It’s not the first time Trump calls for a change in libel laws, he did that in January after Fire & Fury” came out. But a change is not in the cards. House Speaker Paul D. Ryan (R-Wis.) recently said he has no plans to address libel laws and was not aware of Trump’s tweet.

It is interesting to note that not all the people quoted retracted themselves, far from it. Will Woodward eventually defend himself? He might release some tapes:

Looming lawsuits notwithstanding, the problem for Trump is that the picture Woodward builds is highly credible. It certainly is to me: It reveals the internal logic of Trump’s management style.  it throws a searching light on what we already know of the chaos in this White House, it dots the i’s and crosses the t’s.

What we see around Trump are frustrated aides who resort to all means available to delay or thwart him, something Woodward calls “an administrative coup d’état” – something never seen before in the White House.

Some in Trump’s entourage believe in the book. Ari Fleischer, former White House press secretary and no friend of Woodward’s, took to Twitter, vowing for its truthfulness:

Indeed, much of what you find in Woodward’s book is echoed in other stories that are well known to the public. Just to cite an example about an issue that I, as an economist, know well, you will find in Woodward’s book a clear description of Trump’s extraordinary lack of understanding of trade questions. All the more surprising if you consider that Trump paints himself as a successful businessman and “deal maker”.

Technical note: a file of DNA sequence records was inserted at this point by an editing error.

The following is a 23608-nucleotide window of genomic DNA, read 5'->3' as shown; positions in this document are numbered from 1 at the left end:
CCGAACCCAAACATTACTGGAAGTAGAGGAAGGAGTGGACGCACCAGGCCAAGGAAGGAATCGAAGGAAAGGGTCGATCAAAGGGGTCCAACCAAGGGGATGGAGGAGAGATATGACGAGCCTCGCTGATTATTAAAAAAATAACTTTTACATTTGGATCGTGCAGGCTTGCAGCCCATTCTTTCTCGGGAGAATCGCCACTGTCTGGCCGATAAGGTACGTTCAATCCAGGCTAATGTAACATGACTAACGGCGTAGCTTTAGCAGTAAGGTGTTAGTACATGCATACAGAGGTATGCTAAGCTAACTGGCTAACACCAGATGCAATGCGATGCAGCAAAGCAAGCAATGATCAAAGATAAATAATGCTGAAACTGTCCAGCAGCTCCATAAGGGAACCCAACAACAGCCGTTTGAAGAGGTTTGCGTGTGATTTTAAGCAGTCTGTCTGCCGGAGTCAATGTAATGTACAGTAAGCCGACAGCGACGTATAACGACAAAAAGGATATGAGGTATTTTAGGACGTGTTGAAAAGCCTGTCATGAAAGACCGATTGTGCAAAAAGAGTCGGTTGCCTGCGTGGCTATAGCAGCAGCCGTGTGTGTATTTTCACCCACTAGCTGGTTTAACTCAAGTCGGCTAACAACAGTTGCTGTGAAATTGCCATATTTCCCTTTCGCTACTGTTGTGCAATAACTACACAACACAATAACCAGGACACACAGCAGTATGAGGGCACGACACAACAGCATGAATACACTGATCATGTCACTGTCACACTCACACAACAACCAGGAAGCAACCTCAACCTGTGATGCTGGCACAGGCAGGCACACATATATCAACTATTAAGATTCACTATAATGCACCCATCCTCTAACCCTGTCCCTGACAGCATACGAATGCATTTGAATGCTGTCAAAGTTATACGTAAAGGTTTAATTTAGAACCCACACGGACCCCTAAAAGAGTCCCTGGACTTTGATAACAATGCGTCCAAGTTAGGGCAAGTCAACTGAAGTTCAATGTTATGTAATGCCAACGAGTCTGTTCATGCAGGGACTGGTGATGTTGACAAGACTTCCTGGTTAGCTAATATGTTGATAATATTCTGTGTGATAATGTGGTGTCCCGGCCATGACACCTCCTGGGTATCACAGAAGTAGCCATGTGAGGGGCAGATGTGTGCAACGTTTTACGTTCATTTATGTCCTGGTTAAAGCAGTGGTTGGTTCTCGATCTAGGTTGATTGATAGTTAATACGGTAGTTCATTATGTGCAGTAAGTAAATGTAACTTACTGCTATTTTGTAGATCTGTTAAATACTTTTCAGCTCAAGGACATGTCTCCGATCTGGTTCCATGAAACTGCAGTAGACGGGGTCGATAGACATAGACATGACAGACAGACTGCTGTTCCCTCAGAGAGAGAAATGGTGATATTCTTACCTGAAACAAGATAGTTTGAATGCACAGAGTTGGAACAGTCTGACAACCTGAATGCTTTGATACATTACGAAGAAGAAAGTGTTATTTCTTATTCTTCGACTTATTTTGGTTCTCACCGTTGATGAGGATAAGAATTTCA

But his abysmal ignorance is leading, as we can see every day in the news, to totally unnecessary and dangerous trade wars with everybody, from China to Europe to Latin America.

Trade wars that could spell the end of American supremacy.  Who is pushing Trump to take those catastrophic decisions and why Trump takes them is all there in Woodward’s book, in vivid detail. For example, we see how Trump is abetted by Peter Navarro, an economist who, in spite of a Harvard degree, displays a dismaying ignorance of trade matters. It makes for fascinating reading.  

For anyone who loves America, it makes for deeply uncomfortable reading.

You close the book, asking yourself, when will the nightmare end? The book’s portrayal of Trump brought to my mind another historical figure, not Nixon (too intelligent) but Nero. Same stupidity and amoral narcissism. We all know how that ended, with Rome burning at Nero’s feet while he sang.

But this time, it won’t be just Rome burning but the whole planet. Unless a Democratic “blue wave” in the midterm elections sends the American ship in calmer waters. Not easy and not a given.


EDITORS NOTE: THE OPINIONS EXPRESSED HERE BY IMPAKTER.COM COLUMNISTS ARE THEIR OWN, NOT THOSE OF IMPAKTER.COM  FEATURED PHOTO CREDIT:   Book cover of “Fear” by Bob Woodward on background of Burning Rome, photo by  L.C. Nøttaasen Creative Commons